Washington, D.C., August 11, 2010 — The Utilities Telecom Council joined a chorus of comments filed at the Department of Energy, which recommended that utilities and other critical infrastructure industries, such as pipeline companies, need access to spectrum to support their communications needs.
Comments on the record — including those by the American Public Power Association, the Edison Electric Institute, the National Rural Electric Cooperative Association and the American Petroleum Institute — overwhelmingly support the need for spectrum.
They universally agree that utilities and other critical infrastructure industries have increasing communications needs to support smart grid and emergency response communications.
To meet these needs, utilities will use a variety of different technologies, but wireless systems will be a key component; and access to licensed spectrum is necessary to ensure the reliability and security of utility wireless systems, now and in the future.
William R. Moroney, President and CEO, Utilities Telecom Council proposed that utilities could access spectrum on a shared basis with Federal government users or public safety entities. “Utilities can compatibly share spectrum with Federal government and public safety operations, because they use communications in similar ways. They each need highly reliable networks especially after natural or manmade disasters to support the safe and effective delivery of essential services to the public at large. In addition, they need interoperable communications to respond to emergencies, such as hurricanes, tornadoes and other disasters effectively.”
Moroney added, “Moreover, shared networks will make more efficient use of resources such as towers, as well as spectrum. There are synergies that could be realized by utilities sharing spectrum with Federal government and public safety, and UTC looks forward to working with DOE, the Federal Communications Commission, the National Telecommunications and Information Administration and other stakeholders to move that concept forward.”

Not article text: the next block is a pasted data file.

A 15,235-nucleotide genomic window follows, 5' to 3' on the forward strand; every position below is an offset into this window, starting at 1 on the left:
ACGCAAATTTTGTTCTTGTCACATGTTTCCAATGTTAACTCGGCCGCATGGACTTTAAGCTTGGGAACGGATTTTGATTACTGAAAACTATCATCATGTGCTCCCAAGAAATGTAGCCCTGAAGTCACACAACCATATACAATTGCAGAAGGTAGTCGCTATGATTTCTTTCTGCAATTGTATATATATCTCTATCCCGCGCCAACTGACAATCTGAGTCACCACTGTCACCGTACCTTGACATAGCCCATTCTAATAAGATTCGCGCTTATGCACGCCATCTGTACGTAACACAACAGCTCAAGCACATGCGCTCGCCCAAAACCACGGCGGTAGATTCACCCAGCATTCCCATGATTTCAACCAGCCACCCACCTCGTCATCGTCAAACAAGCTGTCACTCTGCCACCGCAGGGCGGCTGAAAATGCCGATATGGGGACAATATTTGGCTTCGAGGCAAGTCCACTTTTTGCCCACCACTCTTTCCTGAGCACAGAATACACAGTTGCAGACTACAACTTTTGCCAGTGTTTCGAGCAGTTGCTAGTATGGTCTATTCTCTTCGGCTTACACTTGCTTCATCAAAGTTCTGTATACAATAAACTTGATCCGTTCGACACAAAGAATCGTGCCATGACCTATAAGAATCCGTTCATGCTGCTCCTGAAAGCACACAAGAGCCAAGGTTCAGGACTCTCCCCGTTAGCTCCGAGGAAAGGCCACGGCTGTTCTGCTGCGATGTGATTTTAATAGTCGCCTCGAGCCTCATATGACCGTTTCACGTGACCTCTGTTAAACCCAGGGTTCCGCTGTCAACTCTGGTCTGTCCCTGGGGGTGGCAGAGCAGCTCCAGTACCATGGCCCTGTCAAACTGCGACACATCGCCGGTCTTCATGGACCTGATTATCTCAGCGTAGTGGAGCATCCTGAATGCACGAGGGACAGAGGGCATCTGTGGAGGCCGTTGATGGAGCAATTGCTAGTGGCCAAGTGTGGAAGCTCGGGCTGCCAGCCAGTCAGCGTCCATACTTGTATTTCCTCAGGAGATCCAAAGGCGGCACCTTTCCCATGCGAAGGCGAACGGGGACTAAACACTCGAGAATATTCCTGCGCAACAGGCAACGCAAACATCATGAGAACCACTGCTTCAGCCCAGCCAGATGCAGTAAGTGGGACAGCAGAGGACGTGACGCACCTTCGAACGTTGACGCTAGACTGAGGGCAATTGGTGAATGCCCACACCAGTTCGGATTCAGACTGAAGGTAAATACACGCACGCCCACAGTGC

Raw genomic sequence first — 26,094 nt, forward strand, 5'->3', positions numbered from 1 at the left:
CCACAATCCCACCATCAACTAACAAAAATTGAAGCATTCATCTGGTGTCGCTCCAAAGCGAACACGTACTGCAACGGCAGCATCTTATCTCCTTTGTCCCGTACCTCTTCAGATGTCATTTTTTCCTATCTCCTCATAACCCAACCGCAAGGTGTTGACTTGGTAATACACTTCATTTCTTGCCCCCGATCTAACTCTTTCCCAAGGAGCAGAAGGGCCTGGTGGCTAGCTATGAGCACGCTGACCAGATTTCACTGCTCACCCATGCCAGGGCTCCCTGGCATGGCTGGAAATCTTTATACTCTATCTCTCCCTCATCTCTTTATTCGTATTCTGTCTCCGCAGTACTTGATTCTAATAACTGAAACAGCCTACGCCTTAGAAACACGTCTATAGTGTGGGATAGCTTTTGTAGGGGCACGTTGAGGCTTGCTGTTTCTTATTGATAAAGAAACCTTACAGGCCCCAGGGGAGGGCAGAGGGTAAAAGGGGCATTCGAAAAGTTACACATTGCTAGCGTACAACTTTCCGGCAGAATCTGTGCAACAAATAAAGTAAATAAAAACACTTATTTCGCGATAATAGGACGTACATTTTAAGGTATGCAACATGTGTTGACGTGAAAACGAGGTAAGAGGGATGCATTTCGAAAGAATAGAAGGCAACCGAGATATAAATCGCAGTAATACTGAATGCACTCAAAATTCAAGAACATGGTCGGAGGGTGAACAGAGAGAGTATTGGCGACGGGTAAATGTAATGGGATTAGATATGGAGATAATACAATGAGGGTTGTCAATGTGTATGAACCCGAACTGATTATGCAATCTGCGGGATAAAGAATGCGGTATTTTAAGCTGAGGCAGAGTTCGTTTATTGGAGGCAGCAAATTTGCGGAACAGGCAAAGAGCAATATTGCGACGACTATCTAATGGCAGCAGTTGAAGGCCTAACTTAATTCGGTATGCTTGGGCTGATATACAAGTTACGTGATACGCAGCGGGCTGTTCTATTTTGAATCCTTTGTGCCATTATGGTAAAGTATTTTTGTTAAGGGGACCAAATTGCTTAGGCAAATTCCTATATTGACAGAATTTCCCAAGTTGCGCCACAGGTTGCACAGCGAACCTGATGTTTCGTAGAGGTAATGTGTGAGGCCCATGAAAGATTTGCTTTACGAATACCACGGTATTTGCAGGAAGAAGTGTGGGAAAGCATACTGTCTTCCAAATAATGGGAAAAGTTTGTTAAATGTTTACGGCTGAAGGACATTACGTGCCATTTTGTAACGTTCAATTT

Only a few comments opposed the industry’s need for access to spectrum, claiming that commercial carriers could meet all of utilities’ communication needs. In response, UTC and most other commenters agreed that carriers could support some of utilities’ communications needs, but the vast majority of utilities will need to use their own private internal networks to support mission-critical applications in order to ensure the safety and reliability of their critical infrastructure and the essential services they provide.
As such, forcing utilities to rely on commercial carriers for mission-critical applications would undermine the security and reliability of the nation’s electrical grid and other critical infrastructure. Yet there are non-mission critical applications for which utilities already rely in whole or part upon commercial carriers, a need not likely to change. Providing access to spectrum gives utilities the option to use and further build out their own wireless networks where appropriate.
UTC applauds the DOE for its effort in conducting this study of the communications needs of utilities, as recommended by the FCC in its National Broadband Plan. The need for access to spectrum by utilities is urgent and the DOE has moved quickly to address this issue. UTC eagerly awaits the release of the DOE study and its recommendation for access to spectrum to support smart grid and other critical infrastructure communications.